Romance Fiction: ‘stories round the savage camp-fire’

  • Julia Reid
Part of the Palgrave Studies in Nineteenth-Century Writing and Culture book series (PNWC)


In his essays on romance, literary pleasure, and the creative imagination, Chapter 1 has shown, Stevenson was fully engaged in scientific debate about the lingering primitive heritage in the modern world. Nonetheless, critics have been reluctant to examine how this depth of intellectual inquiry informs his own romance fiction, which — at least in its earliest 1880s manifestations — has typically been considered as childish, playful, and buoyantly unreflective. Ironically, the dismissive critical valuation of Stevenson’s early romance fiction, and of late-Victorian romance more generally, is perhaps the legacy of the contemporary belief that romance appealed to primitive energies. This belief, of course, was encouraged by romance’s supporters as much as its enemies: Stevenson hailed as ’the real art… that of the first men who told their stories round the savage camp-fire’.1 Romance, according to this model of literary evolution, was the undeveloped form of realism. Thus realism became securely associated with the contemporary, the rational, the adult, and the literate, while romance, increasingly a residual cultural form, bore connotations of the primal, the instinctual, the immature, and the oral. W. D. Howells accordingly praised readers’ graduation from the ’childish … demand’ for romance to more sophisticated appreciation of the ’new kind of fiction’ offered by realism, and H. Rider Haggard reluctantly viewed realism as ’the art of the future’.2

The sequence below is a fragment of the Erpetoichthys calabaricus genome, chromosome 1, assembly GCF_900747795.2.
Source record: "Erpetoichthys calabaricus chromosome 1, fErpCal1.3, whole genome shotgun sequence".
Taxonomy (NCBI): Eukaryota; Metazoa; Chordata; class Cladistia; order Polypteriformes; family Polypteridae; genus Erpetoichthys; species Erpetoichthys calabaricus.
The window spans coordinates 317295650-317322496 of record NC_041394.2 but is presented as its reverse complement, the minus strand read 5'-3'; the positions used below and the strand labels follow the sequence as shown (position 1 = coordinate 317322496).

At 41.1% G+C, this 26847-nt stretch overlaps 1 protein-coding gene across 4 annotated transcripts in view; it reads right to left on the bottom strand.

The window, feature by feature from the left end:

Father Figure Creative Imagination Racial Politics Bodleian Library Heroic Masculinity 
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© Julia Reid 2006

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  • Julia Reid

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